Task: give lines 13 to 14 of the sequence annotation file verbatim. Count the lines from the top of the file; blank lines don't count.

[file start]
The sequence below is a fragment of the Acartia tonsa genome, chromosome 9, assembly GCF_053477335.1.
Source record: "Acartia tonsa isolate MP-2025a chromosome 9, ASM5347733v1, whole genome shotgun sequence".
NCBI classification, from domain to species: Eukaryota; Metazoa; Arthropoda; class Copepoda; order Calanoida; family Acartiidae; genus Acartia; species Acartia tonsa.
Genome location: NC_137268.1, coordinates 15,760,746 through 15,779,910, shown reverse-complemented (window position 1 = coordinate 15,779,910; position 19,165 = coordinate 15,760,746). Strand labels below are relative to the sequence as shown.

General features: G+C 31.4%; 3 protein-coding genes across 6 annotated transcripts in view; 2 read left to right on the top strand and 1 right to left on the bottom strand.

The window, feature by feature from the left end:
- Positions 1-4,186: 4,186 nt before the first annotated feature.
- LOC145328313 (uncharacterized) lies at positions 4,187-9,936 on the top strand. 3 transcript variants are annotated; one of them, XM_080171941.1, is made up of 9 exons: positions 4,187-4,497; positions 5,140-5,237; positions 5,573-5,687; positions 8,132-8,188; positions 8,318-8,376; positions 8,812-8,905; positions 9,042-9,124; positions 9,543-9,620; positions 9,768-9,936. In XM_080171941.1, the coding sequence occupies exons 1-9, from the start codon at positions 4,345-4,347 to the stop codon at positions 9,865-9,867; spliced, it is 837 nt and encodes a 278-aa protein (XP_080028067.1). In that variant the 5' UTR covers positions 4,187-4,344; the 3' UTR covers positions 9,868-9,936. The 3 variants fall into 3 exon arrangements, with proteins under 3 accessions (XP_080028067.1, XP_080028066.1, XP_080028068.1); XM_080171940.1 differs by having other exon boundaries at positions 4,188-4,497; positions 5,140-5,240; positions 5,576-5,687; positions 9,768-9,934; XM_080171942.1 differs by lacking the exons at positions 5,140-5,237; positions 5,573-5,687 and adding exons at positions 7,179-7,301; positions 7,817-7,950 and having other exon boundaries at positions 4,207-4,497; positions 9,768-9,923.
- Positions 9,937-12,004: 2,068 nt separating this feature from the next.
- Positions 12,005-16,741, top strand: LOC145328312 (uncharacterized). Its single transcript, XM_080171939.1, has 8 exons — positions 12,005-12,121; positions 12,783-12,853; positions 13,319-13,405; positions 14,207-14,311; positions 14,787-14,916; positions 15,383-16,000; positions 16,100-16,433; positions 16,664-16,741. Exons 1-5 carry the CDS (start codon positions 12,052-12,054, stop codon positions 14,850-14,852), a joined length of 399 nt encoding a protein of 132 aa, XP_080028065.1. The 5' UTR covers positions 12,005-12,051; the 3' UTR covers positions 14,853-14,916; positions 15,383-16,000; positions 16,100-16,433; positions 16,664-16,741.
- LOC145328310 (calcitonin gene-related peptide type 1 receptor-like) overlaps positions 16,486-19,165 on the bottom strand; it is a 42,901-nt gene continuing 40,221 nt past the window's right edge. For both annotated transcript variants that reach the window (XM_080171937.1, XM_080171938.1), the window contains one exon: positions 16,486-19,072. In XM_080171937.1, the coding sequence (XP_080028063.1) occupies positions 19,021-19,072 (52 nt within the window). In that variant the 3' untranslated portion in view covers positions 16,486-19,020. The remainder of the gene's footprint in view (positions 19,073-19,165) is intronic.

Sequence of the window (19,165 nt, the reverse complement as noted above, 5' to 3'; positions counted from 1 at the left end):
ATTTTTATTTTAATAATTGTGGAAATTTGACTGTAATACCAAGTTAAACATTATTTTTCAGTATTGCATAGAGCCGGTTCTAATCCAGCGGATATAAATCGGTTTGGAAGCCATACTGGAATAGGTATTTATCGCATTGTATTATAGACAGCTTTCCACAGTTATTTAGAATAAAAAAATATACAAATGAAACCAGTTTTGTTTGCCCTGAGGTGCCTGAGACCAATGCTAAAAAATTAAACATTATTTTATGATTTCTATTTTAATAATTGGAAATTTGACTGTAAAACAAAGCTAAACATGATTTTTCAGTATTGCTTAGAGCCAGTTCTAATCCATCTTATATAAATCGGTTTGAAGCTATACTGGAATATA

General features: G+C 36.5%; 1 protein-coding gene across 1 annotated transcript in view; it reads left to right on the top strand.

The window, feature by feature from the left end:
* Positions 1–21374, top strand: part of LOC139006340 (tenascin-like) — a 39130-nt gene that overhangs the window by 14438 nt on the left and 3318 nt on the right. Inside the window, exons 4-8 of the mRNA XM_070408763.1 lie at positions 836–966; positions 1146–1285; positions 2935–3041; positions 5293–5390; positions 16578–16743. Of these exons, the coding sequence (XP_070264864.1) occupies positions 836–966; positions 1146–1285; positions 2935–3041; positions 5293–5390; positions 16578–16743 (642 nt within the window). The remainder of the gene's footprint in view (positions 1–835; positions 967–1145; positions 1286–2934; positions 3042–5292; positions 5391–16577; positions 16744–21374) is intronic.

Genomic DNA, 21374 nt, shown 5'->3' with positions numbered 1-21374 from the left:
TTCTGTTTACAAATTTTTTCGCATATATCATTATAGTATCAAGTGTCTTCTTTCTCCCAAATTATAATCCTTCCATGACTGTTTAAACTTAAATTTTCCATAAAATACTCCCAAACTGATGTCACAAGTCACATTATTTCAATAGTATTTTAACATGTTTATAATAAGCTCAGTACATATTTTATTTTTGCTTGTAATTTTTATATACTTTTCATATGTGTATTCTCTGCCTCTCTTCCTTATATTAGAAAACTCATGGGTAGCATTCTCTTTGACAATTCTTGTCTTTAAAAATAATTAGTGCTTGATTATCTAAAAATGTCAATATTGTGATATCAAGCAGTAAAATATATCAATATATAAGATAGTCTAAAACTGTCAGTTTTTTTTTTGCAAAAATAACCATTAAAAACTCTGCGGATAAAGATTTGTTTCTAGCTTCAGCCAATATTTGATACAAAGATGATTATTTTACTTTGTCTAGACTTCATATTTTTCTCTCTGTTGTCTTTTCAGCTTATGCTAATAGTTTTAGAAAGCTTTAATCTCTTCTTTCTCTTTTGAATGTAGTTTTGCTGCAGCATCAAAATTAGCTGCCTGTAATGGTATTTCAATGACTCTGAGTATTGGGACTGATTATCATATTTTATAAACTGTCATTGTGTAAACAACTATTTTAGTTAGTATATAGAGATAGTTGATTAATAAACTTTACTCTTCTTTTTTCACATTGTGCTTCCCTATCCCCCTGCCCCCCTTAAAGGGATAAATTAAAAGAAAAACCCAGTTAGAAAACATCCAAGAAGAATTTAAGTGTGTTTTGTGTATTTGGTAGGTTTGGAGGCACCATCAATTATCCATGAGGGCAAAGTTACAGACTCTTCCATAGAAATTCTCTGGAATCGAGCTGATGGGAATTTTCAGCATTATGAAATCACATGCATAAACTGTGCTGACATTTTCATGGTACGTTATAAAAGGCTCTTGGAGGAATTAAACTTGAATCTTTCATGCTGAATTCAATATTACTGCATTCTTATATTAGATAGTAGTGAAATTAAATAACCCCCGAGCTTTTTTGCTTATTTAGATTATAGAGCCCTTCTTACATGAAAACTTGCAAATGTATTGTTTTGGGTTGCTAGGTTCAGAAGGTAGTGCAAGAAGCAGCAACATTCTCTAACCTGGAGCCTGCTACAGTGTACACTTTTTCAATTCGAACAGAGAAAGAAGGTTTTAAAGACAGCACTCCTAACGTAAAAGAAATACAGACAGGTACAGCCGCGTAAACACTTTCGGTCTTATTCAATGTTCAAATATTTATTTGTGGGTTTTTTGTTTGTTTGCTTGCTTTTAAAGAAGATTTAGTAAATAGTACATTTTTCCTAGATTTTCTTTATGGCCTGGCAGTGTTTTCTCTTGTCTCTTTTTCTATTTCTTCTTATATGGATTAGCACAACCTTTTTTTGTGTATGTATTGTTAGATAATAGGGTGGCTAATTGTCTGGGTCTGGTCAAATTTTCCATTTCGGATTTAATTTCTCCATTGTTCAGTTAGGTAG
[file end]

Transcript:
ATTTTTATTTTAATAATTGTGGAAATTTGACTGTAATACCAAGTTAAACATTATTTTTCAGTATTGCATAGAGCCGGTTCTAATCCAGCGGATATAAATCGGTTTGGAAGCCATACTGGAATAGGTATTTATCGCATTGTATTATAGACAGCTTTCCACAGTTATTTAGAATAAAAAAATATACAAATGAAACCAGTTTTGTTTGCCCTGAGGTGCCTGAGACCAATGCTAAAAAATTAAACATTATTTTATGATTTCTATTTTAATAATTGGAAATTTGACTGTAAAACAAAGCTAAACATGATTTTTCAGTATTGCTTAGAGCCAGTTCTAATCCATCTTATATAAATCGGTTTGAAGCTATACTGGAATATA

General features: G+C 36.5%; 1 protein-coding gene across 1 annotated transcript in view; it reads left to right on the top strand.